A team at Collins Barrow in Toronto has been working with Meiyingju Group, a Hong Kong firm, to develop a real estate service that could change the game on global real estate investment.
The idea is described as a real estate token, a digital asset with an underlying real estate asset connected to it, according to a press release. A trial project involves connecting a real estate token to a residential development in the Dallas-Fort Worth, Texas, area valued at $655 million. According to the press release, the Hong Kong partner joined with Collins Barrow to present a “hybrid digital asset fund” to investors.
“It provides a little bit more security and stability to the pricing of cryptocurrency,” Ben Gibbons told Toronto Business Daily.
Describing Meiyingju's efforts to create its own assets in blockchain, Gibbons cited bitcoin and Ethereum as technologies with which the public may be more familiar.
The real estate token is tied to the actual Dallas-Fort Worth development in a meaningful way, he said.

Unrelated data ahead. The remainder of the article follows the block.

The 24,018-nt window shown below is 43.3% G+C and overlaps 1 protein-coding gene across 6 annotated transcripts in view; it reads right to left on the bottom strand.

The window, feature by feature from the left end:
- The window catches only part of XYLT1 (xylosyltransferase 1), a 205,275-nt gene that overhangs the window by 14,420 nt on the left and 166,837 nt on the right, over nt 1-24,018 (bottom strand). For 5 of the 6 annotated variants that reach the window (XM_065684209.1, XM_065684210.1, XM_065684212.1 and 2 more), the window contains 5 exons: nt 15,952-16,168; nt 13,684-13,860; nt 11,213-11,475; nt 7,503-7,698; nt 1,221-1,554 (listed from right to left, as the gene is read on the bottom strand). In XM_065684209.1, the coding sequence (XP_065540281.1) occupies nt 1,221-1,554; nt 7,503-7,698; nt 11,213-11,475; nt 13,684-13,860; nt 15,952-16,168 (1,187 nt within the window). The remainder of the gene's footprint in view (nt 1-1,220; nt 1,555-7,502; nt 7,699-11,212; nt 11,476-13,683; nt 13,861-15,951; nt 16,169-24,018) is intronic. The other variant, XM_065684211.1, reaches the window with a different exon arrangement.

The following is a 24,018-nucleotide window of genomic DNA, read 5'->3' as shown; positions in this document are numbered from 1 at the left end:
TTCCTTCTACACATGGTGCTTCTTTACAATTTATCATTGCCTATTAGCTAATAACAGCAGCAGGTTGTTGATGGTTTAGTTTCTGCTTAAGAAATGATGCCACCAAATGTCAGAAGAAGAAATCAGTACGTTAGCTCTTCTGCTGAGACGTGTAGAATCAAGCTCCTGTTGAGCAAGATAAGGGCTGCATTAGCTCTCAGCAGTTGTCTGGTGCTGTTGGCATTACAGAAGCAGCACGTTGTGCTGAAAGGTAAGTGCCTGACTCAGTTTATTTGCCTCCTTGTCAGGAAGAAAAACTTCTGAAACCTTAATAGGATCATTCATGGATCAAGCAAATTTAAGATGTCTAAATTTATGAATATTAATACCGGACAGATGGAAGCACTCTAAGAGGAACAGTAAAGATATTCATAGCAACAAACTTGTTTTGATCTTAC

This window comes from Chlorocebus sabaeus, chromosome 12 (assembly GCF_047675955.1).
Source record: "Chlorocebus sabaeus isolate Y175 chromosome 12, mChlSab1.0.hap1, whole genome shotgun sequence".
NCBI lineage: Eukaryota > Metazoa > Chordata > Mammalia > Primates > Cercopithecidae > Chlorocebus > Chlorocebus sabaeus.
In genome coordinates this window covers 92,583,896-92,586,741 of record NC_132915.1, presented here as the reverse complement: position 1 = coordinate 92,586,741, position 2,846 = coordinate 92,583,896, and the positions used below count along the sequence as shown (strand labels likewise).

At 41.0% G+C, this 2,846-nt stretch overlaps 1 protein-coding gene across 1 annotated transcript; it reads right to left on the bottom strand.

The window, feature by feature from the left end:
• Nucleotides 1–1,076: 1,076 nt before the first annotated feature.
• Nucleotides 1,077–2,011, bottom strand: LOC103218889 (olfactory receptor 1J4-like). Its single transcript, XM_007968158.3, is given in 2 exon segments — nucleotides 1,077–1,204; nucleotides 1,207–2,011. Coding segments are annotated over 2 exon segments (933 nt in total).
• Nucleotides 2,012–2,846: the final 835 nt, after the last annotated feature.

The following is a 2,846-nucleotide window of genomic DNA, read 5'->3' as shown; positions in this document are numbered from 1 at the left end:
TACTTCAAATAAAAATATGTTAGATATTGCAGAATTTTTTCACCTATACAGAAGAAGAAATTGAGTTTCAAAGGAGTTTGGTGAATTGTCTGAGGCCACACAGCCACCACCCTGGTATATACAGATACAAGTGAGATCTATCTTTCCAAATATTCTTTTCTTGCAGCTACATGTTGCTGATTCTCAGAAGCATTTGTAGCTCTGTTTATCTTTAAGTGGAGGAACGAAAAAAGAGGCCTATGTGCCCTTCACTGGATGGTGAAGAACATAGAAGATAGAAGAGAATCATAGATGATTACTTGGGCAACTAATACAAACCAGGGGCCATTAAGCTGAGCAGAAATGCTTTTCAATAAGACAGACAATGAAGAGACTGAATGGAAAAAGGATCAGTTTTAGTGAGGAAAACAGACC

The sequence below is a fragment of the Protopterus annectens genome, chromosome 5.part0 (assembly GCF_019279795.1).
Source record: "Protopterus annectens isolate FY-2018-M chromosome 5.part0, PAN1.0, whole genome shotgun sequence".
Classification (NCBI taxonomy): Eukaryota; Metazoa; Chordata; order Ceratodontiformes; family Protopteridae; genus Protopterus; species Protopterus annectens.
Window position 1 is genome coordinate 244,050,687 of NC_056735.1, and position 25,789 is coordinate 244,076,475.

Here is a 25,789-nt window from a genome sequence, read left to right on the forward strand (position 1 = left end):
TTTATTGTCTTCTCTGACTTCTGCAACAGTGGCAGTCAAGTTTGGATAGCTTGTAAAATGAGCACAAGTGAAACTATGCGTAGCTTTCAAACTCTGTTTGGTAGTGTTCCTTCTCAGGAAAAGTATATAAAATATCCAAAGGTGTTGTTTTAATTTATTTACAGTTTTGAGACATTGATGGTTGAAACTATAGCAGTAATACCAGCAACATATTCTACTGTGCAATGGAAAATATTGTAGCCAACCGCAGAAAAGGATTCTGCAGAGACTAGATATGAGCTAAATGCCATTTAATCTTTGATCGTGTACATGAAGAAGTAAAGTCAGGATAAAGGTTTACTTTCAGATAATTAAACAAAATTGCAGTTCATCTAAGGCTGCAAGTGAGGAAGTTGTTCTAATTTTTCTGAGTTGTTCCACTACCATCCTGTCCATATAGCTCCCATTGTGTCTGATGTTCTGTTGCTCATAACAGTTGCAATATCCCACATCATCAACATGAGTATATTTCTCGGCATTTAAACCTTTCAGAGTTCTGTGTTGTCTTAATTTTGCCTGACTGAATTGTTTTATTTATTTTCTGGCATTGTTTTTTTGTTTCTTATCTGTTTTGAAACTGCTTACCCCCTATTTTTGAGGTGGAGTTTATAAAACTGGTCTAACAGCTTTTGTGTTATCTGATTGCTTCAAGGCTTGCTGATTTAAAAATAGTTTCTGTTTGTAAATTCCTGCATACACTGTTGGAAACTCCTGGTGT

“They can trade these tokens for a house,” Gibbons said.
Other pending projects include talks with a luxury resort in the Maldives that may soon allow for token holders to pay for lodging with their digital assets.
Gibbons said in the future, the partnering companies intend to expand what they call an “ecosystem” of bitcoin, for example, to allow those holding cryptocurrency to purchase retail goods. Reports on the project show that the initial building of this ecosystem is already underway, with investors talking about ways to support ongoing rollouts.
In time, everything we buy, from sneakers to mattresses to ovens, may be bought with bitcoin or other new cryptocurrencies. Digital payment technologies are already changing the ways that we buy and the ways that we think about commerce in profound ways.
What Meiyingju Group and Collins Barrow have set in motion may be part of the next step.
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